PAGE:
Skip to content

On choices when adding metadata to Web resources

April 2, 2009

We’ve been hearing a lot about metadata on the Web these days. Adding metadata refers to describing the content of resources on the Web, as opposed to just describing the way they should look. There are a few ways to perform content description (or annotation) – microformats, RDFa, etc. – and some confusion seems to be popping-up. I thought I would give my take on it.

Web languages as contracts

I see the world of publishing and consuming Web resources (e.g. pages) as a collection of contracts between you (the publisher) and an agent (the consumer, e.g. a Web browser). There are a few contract types:

  • Structure contracts: define what are the valid elements and the rules that allow you to structure your Web resource with such elements (e.g. a HTML page can contain a title, body, divs, tables).
  • Style contracts: describe ways to inform agents (e.g. Web browsers) on how to visually present your resource (e.g. CSS defines terms that describe the font color, the positioning of an element on the screen, etc.)
  • Behavior contracts: define a language with events and actions for you to make your content dynamic (e.g. Javascript allows you to react to a mouse over and change elements in the document.)
  • Annotation Syntax Contracts: define a set of rules that govern how to attach your content descriptions to Web resources and elements (e.g. microformats suggest you add your content description to @class attributes of HTML elements).
  • Content Vocabulary Contracts: define the preferred terms for you to use when describing your content (e.g. vCard says that the full name of a person should be described by the term FN.)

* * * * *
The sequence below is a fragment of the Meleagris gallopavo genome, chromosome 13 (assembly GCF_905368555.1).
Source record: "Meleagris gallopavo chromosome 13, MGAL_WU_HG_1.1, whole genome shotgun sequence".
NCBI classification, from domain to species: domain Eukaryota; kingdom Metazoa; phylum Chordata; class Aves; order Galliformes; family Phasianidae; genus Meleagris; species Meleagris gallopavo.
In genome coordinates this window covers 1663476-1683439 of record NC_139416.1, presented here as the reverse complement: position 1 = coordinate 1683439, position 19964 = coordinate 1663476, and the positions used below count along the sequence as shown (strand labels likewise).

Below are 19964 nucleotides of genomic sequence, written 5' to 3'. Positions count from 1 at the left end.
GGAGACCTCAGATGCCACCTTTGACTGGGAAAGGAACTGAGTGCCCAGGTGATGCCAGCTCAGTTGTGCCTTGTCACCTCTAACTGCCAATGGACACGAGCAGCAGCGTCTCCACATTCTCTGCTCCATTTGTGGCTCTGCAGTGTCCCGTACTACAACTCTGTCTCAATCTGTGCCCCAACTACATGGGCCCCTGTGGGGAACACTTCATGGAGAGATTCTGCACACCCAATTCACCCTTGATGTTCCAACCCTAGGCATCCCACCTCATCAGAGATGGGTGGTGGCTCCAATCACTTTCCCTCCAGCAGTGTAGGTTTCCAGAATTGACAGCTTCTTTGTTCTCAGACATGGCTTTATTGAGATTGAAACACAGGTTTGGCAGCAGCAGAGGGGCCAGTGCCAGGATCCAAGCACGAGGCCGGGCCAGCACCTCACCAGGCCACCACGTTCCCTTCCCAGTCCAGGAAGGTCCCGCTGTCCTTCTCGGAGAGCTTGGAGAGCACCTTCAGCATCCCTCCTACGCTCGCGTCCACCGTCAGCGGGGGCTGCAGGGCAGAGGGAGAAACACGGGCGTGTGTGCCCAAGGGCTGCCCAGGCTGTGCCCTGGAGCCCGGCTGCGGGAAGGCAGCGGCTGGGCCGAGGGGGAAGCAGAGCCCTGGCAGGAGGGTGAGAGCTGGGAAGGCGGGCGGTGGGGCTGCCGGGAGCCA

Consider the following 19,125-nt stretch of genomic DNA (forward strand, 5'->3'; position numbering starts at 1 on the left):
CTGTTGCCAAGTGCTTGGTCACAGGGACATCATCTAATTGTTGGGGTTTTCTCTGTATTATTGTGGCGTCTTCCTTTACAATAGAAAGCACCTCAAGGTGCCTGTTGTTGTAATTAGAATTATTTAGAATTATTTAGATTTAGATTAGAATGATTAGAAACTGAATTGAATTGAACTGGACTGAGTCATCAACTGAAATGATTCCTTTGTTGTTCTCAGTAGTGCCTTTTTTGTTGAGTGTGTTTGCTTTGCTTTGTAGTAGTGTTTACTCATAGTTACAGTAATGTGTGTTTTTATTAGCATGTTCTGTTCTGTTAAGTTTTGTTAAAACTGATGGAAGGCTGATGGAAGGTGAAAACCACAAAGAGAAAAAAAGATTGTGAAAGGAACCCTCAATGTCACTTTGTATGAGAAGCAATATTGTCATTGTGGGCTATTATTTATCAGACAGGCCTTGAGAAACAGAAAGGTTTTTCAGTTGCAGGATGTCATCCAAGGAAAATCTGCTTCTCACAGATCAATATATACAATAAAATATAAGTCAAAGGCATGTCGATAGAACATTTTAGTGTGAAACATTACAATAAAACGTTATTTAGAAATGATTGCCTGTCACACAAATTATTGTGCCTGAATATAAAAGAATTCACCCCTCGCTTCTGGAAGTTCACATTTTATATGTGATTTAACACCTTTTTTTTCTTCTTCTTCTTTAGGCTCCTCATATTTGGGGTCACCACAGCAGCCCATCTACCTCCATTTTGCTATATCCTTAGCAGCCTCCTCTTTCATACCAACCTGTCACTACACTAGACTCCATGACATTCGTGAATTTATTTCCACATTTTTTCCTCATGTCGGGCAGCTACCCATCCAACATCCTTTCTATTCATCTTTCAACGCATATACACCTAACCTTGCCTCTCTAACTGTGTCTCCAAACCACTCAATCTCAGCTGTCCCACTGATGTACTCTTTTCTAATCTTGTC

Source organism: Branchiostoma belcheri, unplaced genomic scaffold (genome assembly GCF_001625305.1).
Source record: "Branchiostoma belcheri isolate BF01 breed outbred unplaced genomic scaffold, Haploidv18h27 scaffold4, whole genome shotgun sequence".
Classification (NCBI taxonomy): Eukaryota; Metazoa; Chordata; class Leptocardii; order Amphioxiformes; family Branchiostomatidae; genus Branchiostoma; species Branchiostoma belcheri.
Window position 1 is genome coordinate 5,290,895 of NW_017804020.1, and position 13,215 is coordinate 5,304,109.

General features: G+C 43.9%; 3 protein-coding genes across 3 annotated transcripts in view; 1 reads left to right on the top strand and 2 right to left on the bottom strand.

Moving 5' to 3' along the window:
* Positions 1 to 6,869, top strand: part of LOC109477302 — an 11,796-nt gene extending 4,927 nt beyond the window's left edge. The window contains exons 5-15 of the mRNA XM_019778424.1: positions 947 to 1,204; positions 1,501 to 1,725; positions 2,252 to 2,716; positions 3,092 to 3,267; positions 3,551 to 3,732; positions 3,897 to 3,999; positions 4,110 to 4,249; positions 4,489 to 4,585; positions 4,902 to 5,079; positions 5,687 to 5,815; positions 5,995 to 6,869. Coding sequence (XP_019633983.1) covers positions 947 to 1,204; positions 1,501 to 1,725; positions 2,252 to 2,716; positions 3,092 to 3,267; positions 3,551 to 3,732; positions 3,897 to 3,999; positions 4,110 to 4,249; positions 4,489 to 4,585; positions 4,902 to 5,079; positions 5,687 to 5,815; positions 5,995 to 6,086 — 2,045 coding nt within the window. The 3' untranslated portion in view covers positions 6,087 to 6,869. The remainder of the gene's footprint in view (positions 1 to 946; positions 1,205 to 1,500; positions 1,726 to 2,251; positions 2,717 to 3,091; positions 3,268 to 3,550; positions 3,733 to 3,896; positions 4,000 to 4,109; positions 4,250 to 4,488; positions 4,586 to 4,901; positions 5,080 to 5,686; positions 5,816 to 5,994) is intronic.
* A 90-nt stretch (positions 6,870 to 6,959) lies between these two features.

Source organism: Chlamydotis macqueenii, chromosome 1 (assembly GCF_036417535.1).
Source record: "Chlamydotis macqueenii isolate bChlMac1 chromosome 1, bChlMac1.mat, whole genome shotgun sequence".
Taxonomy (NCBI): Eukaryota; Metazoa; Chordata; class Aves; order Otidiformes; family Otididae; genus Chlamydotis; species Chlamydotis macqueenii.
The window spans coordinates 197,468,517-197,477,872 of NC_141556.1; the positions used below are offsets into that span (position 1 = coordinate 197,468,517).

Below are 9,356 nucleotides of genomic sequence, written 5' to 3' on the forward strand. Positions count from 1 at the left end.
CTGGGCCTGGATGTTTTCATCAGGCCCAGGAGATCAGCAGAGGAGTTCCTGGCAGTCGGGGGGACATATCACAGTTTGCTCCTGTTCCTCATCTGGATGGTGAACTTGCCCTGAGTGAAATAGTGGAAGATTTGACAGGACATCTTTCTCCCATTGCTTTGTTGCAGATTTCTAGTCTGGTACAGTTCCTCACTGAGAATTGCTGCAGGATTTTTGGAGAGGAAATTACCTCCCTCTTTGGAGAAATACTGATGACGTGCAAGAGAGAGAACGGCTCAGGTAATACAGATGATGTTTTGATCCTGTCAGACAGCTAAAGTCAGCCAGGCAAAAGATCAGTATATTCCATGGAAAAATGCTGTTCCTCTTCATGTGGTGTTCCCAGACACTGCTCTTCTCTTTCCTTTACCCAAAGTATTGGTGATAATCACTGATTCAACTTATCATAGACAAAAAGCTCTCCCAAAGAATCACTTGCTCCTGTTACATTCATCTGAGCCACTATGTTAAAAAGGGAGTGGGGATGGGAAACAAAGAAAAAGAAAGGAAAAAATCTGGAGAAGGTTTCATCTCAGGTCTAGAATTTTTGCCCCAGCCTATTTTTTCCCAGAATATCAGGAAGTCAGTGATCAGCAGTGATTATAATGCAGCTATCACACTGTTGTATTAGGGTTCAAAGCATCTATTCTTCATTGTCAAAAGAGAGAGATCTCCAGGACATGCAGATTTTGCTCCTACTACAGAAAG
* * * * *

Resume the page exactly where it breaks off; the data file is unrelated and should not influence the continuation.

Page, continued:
Taking into consideration these contract types, you can now pick and choose which specific contracts you will stick to in order to have your Structured Stylistic Behavioral Annotated Content. 😛 You may choose, for example, to have your personal library published on the Web by structuring it in HTML with CSS style descriptions, Javascript code for interaction, RDFa as your annotation syntax and Dublin Core as your vocabulary.

Clearing up a confusion

The confusion out there comes from the fact that some languages encompass multiple contracts. Sometimes, by “signing” one of these multi-type contracts you might limit your ability to pick another conflicting option. But that’s not the case most of the times. Web languages are usually friendly and will let you mix and match several options.

A big discussion that has been out there is the “microformats vs. RDFa”. A microformat (µF) is usually created by a community of people interested in a given area – say, calendars or business cards – to define a Content Vocabulary and very few rules for Annotation Syntax. Some of the few rules could be to define required terms – e.g. fn is required for hCard – or to inform that a certain term should appear as a child of another – latitude comes under geo. RDFa, in turn, does not define a Content Vocabulary, but focuses on a more rigid Annotation Syntax – e.g. @typeof to define the type of an entity, @property to describe an attribute of an entity. Since µFs define less and looser annotation rules than RDFa, µFs are quicker and easier to create. By the other hand, less rigidity makes µFs more ambiguous, and the coupling of Content Vocabulary and Annotation Syntax leads to the requirement of vocabulary-specific parsers and thus are less generic and scalable.

Looking at the conflict this way, it seems to me that the solution is simple: use RDFa syntax with µFs vocabularies to get the best of both worlds.

Leave a Comment

Leave a Reply

Fill in your details below or click an icon to log in: Logo

You are commenting using your account. Log Out / Change )

Twitter picture

You are commenting using your Twitter account. Log Out / Change )

Facebook photo

You are commenting using your Facebook account. Log Out / Change )

Google+ photo

You are commenting using your Google+ account. Log Out / Change )

Connecting to %s

%d bloggers like this: